The Hobbit: An Unexpected Journey
More is less in Peter Jackson's gargantuan first installment of the new Tolkien trilogy.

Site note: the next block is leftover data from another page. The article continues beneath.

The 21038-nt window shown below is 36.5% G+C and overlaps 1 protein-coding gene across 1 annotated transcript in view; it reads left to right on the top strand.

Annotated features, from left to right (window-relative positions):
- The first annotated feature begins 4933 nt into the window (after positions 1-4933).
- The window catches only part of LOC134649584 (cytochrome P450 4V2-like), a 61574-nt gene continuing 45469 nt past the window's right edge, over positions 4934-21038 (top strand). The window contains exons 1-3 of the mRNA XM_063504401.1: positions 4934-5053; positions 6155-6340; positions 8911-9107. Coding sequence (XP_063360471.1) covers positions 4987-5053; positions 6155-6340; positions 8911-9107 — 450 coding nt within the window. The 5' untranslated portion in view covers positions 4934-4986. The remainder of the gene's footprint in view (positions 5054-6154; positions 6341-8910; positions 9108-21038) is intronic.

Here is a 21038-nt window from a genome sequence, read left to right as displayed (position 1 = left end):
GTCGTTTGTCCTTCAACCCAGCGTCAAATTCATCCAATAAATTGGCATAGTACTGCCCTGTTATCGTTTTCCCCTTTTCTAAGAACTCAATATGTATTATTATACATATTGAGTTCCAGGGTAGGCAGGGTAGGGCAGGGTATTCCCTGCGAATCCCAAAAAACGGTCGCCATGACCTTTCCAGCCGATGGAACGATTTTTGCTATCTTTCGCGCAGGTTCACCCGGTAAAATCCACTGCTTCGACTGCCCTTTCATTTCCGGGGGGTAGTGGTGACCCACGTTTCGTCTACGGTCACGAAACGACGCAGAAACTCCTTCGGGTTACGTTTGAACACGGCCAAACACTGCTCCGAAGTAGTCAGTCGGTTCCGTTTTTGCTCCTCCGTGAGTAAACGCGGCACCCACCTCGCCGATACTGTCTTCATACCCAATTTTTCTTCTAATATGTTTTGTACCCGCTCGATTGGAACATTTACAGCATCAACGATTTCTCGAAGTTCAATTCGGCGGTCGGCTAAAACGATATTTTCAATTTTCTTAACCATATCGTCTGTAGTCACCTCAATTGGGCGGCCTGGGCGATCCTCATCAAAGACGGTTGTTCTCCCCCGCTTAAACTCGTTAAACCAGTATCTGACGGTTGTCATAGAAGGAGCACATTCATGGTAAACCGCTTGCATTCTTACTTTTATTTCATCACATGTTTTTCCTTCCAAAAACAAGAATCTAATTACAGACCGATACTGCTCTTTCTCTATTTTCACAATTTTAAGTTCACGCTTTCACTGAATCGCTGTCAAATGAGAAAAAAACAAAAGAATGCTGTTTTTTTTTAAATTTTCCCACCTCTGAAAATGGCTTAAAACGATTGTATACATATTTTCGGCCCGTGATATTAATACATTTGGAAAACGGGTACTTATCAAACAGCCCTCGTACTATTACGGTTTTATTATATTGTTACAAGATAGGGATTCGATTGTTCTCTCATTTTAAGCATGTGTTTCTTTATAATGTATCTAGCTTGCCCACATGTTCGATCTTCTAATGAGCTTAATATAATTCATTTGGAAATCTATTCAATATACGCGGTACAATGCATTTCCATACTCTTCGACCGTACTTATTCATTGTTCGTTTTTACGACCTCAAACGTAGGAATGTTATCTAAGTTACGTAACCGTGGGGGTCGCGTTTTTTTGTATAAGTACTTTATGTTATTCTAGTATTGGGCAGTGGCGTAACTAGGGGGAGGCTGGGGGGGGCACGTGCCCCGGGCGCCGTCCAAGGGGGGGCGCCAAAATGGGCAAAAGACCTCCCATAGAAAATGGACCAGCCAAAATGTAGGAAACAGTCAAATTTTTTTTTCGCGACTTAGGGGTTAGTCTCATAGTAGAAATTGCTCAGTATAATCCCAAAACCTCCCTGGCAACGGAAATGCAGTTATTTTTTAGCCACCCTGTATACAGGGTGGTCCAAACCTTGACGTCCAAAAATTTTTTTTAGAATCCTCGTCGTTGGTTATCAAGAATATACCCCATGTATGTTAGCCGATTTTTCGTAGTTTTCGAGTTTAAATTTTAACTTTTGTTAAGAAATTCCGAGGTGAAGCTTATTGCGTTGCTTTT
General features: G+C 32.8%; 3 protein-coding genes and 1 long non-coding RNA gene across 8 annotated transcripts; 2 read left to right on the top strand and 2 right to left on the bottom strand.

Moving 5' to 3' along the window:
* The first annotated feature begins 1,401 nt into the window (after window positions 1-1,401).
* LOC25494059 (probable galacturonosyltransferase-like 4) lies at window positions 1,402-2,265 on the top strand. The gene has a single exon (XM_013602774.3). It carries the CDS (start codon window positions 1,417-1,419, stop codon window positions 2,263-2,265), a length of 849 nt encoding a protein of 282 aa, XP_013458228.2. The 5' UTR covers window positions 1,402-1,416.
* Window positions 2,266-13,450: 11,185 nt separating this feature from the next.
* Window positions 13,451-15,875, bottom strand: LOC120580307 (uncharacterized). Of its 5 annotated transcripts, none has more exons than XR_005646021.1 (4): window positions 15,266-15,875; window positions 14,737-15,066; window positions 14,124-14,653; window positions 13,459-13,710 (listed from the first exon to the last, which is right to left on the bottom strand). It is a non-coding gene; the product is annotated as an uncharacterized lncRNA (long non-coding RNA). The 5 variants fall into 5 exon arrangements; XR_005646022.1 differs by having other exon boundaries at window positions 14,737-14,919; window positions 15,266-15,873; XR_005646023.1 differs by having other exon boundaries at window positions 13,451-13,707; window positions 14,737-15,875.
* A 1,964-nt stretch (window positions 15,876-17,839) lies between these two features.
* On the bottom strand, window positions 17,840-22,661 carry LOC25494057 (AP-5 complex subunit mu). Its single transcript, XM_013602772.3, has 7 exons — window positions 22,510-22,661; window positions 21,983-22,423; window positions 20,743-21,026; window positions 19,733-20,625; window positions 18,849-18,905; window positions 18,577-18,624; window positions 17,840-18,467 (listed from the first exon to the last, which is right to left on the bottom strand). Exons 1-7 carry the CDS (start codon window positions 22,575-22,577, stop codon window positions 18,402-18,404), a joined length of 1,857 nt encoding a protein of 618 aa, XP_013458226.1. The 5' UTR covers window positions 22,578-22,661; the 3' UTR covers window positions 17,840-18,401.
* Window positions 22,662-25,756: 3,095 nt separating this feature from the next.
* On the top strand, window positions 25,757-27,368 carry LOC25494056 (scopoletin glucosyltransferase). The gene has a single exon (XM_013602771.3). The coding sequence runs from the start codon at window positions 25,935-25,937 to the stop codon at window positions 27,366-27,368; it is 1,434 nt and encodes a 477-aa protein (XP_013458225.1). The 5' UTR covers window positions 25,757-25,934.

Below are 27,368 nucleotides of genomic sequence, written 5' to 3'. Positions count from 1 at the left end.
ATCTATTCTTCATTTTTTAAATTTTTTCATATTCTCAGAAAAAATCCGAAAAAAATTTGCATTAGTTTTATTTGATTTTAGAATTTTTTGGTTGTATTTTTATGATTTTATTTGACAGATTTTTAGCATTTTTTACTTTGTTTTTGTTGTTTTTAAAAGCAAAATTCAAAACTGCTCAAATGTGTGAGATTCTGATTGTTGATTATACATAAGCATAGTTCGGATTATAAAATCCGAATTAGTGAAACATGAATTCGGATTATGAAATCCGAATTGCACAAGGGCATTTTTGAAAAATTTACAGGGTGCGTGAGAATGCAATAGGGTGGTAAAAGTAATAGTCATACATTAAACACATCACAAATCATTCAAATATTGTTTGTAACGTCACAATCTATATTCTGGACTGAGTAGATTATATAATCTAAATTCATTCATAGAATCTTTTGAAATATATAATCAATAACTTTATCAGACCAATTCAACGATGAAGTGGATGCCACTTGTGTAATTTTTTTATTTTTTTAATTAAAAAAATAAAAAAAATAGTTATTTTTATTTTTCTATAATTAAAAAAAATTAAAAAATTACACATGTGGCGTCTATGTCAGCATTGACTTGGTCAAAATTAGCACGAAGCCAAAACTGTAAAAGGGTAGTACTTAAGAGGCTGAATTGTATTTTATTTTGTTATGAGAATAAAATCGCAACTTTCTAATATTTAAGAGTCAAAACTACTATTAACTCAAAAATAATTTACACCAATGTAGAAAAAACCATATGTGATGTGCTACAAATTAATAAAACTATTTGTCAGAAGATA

There has almost certainly never been an adaptation of a novel more studiously, scrupulously and strenuously faithful as Peter Jackson's film of J.R.R. Tolkien's The Hobbit: An Unexpected Journey. Spending nearly three hours of screen time to visually represent every comma, period and semicolon in the first six chapters of the perennially popular 19-chapter book, Jackson and his colleagues have created a purist's delight, something the millions of die-hard fans of his Lord of the Rings trilogy will gorge upon. In pure movie terms, however, it's a bit of a slog, with an inordinate amount of exposition and lack of strong forward movement. Still, based on its maker, source and gigantic promotional campaign, this first section to the long-awaited prequel to Rings no doubt will mine equivalent amounts of box-office gold, as will its follow-ups.
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